When you reload precision ammunition, it’s an iterative process. Fire forming brass, working up loads, testing function, honing in on that “prefect load”. And the iterative nature can cause the process to take a LONG time! Going to the range every week can be a stretch for some people, and if you need to check velocity before the next reloading phase for a load, that can mean “another week delay”.
There are two ideal solutions to this problem: bring the range to you (build a range in your yard), or bring your reloading setup to the range. For most people, the latter is the only option. Let’s see what it takes to load ammunition at the range!
What to Bring
Think of your portable reloading kit like you would the contents of your backpack on a camping trip. You only want to bring what you need, but you better not forget anything. This collection of gear and supplies should be all you’ll need, but it’s best to take inventory a couple times, and to write it down as a list you can check each time you pack up for a range trip.
Here’s what’s on my list:
- BPM Hand Reloading Press with Lock-N-Load option
- Case for BPM Hand Reloading Press
- L.E. Wilson Full-Length Bushing-Type Sizer die (.243 Winchester), Hornady Unique case lube (behind die)
- iGaging Origincal 0-6″ Digital Caliper
- LEE Hand Priming Tool and #2 special shellholder
- Lyman Brass Smith precision funnel with 6mm insert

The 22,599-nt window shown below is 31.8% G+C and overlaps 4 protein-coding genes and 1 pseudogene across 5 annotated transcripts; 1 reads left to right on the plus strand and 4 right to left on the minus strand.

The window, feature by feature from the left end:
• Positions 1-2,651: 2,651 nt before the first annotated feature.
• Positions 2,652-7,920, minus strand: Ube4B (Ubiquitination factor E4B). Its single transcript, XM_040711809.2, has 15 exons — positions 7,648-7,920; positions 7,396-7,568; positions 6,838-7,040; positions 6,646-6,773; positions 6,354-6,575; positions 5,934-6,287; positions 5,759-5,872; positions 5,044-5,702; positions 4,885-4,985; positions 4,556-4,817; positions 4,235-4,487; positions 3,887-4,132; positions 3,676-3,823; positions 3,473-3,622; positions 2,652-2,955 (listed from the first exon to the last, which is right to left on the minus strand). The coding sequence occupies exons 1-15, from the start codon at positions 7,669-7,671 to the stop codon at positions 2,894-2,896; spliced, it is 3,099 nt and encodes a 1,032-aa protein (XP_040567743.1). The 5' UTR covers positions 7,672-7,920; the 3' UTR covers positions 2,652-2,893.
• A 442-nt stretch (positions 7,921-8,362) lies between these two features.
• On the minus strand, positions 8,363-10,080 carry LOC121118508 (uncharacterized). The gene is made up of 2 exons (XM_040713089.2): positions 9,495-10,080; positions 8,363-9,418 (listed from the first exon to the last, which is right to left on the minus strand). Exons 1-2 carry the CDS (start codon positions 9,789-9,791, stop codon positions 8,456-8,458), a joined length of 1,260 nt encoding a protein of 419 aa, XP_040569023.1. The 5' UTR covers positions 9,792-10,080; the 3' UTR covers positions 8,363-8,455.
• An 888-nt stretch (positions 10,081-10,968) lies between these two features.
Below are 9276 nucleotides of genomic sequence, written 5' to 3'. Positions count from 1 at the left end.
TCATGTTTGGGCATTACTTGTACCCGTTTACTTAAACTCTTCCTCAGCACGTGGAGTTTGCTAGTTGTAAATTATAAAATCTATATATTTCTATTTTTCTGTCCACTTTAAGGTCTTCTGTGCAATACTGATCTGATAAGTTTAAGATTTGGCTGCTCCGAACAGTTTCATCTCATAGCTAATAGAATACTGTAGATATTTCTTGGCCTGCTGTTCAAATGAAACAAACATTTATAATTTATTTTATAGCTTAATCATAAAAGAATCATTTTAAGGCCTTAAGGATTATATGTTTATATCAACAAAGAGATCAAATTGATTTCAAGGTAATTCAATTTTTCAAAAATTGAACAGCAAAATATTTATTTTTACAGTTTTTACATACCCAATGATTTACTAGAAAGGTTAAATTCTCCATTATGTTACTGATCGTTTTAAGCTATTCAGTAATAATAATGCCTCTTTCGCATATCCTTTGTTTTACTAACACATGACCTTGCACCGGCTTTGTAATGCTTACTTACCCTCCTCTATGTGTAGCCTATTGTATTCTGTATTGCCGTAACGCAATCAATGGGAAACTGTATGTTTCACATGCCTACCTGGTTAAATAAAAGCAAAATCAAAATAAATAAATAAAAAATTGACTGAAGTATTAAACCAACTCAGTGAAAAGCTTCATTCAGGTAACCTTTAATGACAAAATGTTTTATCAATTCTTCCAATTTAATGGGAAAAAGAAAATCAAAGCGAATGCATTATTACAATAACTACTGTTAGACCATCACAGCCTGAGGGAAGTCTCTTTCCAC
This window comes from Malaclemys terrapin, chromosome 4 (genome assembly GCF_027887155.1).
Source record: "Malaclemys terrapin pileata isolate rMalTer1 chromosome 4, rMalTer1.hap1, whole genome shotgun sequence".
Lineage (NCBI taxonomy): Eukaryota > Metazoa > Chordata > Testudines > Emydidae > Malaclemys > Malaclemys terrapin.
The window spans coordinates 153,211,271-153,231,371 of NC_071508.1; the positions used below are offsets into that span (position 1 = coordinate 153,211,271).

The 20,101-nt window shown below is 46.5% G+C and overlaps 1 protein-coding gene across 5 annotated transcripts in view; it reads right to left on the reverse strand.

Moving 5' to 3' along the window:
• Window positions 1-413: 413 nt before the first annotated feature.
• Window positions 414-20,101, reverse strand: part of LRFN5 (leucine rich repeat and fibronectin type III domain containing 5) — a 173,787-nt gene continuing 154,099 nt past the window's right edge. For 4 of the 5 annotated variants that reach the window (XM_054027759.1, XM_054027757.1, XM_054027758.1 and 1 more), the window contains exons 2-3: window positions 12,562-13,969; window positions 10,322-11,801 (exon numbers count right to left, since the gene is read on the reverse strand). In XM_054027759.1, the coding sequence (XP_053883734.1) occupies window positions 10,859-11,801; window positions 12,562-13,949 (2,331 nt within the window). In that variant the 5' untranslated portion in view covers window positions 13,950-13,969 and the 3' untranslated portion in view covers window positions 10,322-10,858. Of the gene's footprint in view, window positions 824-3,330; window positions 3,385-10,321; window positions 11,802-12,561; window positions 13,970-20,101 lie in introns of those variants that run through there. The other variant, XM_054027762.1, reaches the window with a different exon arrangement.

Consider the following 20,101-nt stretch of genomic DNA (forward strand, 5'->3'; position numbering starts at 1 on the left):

- Hornady GS-350 scale, Hornady trickler
- Hodgdon Varget powder
- Powder measure stand clamp
- Hornady Lock-N-Load bench powder measure
- CCI BR2 large rifle primers
- Frankford Arsenal loading block
- L.E. Wilson Case Gauge (.243 Winchester)
- L.E. Wilson deburring tool
- [not pictured] Duffel bag
How is Field Reloading Different?
Compared to loading at your bench, there are few differences when it comes to field loading. The biggest difference is the press itself. You can bring a single-stage press mounted to a plate to the range and use it how you would at the bench, but a portable hand press is MUCH more portable. The other difference is that you can’t just walk across the room to grab a tool, instrument, consumable, or other supply like you can at home. That’s where the lists and critical thinking come into play.
The other main difference is the focus- typically when you’re loading at the range it’s because you are actively developing a load. And here are a few typical scenarios where loading at the range is a great capability:
- Experimenting with different powders
- Experimenting with different primers
- Experimenting with different bullets
- Adjusting powder charge
- Adjusting bullet seating depth
- Running through a load development test sequence
Yes, there are plenty more scenarios you can work on at the range with your reloading equipment, but these would be the most common. If you haven’t already tried it, I would recommend you think about how “range loading” could help your rifle shooting. It’s more fun than you may think!
If you are looking for a great portable top-shelf quality portable reloading press, check out the Buchanan Precision Machine hand reloading press!
Do you reload at the range? Please share your setup and your experience by leaving a comment!